Bringing American craft brewing to the island nation of Taiwan, Spencer Jemelka '08 blends both cultures to produce a better beer
By Ashley Festa
"Taiwan is a place you sort of stumble upon and then realize how great it is," says emigrant-turned-entrepreneur Spencer Jemelka '08. "I don't want to talk about it too much and give away the secret."
A diplomacy and world affairs major from Boulder, Colo., he moved to the East Asian island eight years ago to pursue a master's in diplomacy at National Chengchi University on a Taiwan Ministry of Education Scholarship. But living and studying in Taipei, Taiwan's capital city, Jemelka missed the vast selection of craft beers he left behind stateside. At the time, Taiwan Beer (a large-market lager produced by the Taiwan Tobacco and Liquor Corp.) was the only locally brewed beer and commanded the bulk of the market.
Jemelka figured he'd try making his own brew, just for some variety. He got help from a rugby buddy, Doug Pierce, who was curious to see how the process worked. Soon the two upgraded their small, 20-liter system to a 100-liter system, filling several kegs per week. It was too much for just a couple of guys to drink—which, it should be noted, is a good thing—so they gave it away to their teammates.
"They're rugby players, so they'll drink anything, but they realized it kept getting better and better," Jemelka says. He and Pierce recognized there was a market for craft beers in Taiwan, so in 2012, they started making a plan to turn their hobby into a business, which became Redpoint Brewing Co.
The next step was moving from home brewing to contract brewing—licensing their recipe to an existing brewery—and schooling Taiwanese drinkers (whose per capita consumption of beer is around 5.8 gallons annually) at "beer education" events in locally owned bars and restaurants. "You're drinking something made here on the island, as fresh as possible," Jemelka says. "Our beer isn't pasteurized, so it tastes truer to real craft beer."
Their marketing plan is working, and recently they moved into their own facility—a 30-barrel brewery in Taoyuan, about 45 minutes west of Taipei—where they are operating at about half-capacity, producing 25,000 liters monthly to keep up with current demand. Jemelka and Pierce do all the brewing, bottling, packaging, and deliveries themselves, with a focus on perfecting every step of the process. It's that mindset that helped them settle on the company name Redpoint, a rock-climbing term meaning, essentially, practicing a climb to perfection, which incorporates both their love of the sport as well as their insistence on excellence.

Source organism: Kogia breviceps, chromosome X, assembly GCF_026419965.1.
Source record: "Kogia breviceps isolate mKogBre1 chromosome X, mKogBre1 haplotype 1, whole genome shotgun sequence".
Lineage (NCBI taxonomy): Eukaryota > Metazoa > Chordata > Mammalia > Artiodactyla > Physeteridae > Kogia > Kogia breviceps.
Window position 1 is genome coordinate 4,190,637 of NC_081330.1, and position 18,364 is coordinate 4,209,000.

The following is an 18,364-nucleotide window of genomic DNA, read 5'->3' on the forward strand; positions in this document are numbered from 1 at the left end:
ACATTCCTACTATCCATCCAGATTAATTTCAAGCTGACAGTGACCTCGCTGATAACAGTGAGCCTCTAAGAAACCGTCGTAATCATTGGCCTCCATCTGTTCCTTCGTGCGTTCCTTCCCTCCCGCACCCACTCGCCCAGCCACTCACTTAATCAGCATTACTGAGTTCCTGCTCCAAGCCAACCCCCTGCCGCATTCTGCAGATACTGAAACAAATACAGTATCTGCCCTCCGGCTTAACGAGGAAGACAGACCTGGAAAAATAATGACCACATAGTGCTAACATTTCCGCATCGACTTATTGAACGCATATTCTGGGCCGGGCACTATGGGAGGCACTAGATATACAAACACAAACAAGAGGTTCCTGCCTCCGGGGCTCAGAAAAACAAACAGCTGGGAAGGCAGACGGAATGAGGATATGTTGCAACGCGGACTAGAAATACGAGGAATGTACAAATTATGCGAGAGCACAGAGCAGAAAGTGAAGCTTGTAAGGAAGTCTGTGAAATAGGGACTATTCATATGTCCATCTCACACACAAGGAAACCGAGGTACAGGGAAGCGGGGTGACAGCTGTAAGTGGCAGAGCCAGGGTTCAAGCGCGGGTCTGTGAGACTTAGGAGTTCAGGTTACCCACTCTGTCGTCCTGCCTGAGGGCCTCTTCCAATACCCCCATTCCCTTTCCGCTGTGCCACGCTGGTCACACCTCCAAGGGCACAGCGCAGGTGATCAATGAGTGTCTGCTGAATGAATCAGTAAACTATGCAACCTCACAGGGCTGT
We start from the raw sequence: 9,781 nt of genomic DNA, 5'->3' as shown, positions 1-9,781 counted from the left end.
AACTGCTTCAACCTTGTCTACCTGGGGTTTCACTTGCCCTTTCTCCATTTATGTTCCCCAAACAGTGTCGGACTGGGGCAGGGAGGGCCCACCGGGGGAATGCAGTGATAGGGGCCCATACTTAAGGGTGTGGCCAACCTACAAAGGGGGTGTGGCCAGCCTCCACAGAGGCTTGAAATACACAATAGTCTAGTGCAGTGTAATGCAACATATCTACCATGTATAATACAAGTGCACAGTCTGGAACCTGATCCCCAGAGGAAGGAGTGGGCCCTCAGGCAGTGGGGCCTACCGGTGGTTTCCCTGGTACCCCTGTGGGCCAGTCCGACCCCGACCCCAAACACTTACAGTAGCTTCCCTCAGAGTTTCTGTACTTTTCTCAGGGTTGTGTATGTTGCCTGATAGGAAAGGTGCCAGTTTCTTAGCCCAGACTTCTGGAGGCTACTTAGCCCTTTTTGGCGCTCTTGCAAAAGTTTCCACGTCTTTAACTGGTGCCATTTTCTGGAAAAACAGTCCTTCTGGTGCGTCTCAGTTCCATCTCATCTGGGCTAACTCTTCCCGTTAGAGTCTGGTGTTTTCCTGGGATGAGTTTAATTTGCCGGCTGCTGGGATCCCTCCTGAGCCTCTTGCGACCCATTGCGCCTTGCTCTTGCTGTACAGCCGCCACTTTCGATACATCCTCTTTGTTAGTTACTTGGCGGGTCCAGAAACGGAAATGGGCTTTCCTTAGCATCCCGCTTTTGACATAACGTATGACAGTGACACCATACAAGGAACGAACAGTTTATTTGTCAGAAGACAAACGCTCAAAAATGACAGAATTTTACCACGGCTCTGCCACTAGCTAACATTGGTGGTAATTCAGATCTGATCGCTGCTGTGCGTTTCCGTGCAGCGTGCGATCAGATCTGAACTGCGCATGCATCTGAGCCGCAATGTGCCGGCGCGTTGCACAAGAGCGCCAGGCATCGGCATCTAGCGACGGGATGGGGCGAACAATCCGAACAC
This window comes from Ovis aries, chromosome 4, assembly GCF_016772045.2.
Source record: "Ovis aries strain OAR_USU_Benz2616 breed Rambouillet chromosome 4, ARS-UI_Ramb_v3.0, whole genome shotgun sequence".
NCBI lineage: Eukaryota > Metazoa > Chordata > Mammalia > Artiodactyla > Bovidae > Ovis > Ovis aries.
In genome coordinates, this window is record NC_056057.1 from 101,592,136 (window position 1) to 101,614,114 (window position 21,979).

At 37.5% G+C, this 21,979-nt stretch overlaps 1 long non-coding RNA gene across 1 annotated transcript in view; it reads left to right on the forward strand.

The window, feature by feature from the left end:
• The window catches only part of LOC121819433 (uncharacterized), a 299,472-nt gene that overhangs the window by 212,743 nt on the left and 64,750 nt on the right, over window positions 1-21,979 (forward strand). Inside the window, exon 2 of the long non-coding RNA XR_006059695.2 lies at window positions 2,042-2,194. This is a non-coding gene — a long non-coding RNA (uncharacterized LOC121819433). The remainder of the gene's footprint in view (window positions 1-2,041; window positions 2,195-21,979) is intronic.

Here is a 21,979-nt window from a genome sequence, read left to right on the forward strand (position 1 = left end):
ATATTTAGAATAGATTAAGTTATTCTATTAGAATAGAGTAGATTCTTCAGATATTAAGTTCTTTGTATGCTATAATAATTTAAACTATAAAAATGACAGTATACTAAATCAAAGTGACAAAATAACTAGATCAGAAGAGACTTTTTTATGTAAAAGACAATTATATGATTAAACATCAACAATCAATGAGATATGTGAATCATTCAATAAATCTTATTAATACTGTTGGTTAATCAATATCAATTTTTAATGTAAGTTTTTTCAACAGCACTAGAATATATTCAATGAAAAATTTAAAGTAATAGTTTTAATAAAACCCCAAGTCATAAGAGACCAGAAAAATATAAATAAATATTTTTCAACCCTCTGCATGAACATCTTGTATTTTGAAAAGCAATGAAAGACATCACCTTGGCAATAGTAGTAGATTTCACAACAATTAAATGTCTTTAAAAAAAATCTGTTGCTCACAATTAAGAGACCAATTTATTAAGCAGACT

Jemelka and Pierce are adept at infusing their passion for rock climbing with Taiwanese culture. For example, their Long Dong Lager is named after one of their favorite rock-climbing cliffs in Taiwan. Their newest release, Rock Monkey Stout, is named after an endangered Taiwanese mammal, and also hearkens back to rock climbing. Their first beer, an IPA, they call Tai.P.A., or 台.P.A. in Mandarin, the official language of Taiwan.
To fulfill Oxy's foreign-language requirement, Jemelka learned Mandarin, a choice that fit naturally with his major and his East Asian studies minor. These days, he couldn't do without it. Because English speakers are few and far between in Taiwan, everything—understanding business laws, negotiating contracts, buying from vendors, traveling to China to source equipment—must be done in Mandarin.
"Due to Spencer's language skills, we have had opportunities that most foreigners otherwise would not have," says Pierce, a graduate of Southern Methodist University who moved to Taiwan in 2005 and worked in the semiconductor industry prior to founding Redpoint with Jemelka. Being able to walk into any government office and have a conversation in Mandarin, he adds, "is the key to our advantage. Most foreigners can't do that."
Jemelka also says he wouldn't be where he is without the support of Tsung Chi, professor of politics and East Asian languages and cultures, who recommended him for the scholarship in Taiwan. "Spencer is undoubtedly among the top 1 percent of students I have had over the years," says Chi, who himself is an alumnus of National Chengchi University. "I am not surprised at the amazing things he is doing."
When he finished his master's degree, Jemelka managed an automotive enterprise resource planning software company for about two years before making the leap to business ownership. "I was more passionate about brewing," he says. "There's lots more manual labor, but lots more satisfaction from it, especially when you built it from nothing."
Outside of the demands of a 60-hour workweek, Jemelka still finds time to both coach and play rugby. He's a member of the Taipei Baboons, the city's only expatriate rugby club, and he coaches the women's team—the Taipei Babeboons—which won the Macau Beach Rugby Tournament last September.
Sadly, Jemelka says it's been far too long since he's been rock climbing, but he and Pierce still have their sights set on a new summit—exports to Hong Kong, Singapore, and Japan. For now, their largest client is TGI Friday's, which added a pilsner and white ale to the menu at its Taiwan restaurants last July. Redpoint's beers are branded as TGI Friday's, but that doesn't bother the brewers. "It's fine with us," Jemelka says, "because they go through a lot of beer."
Ashley Festa wrote "Air Apparent" in the Spring magazine.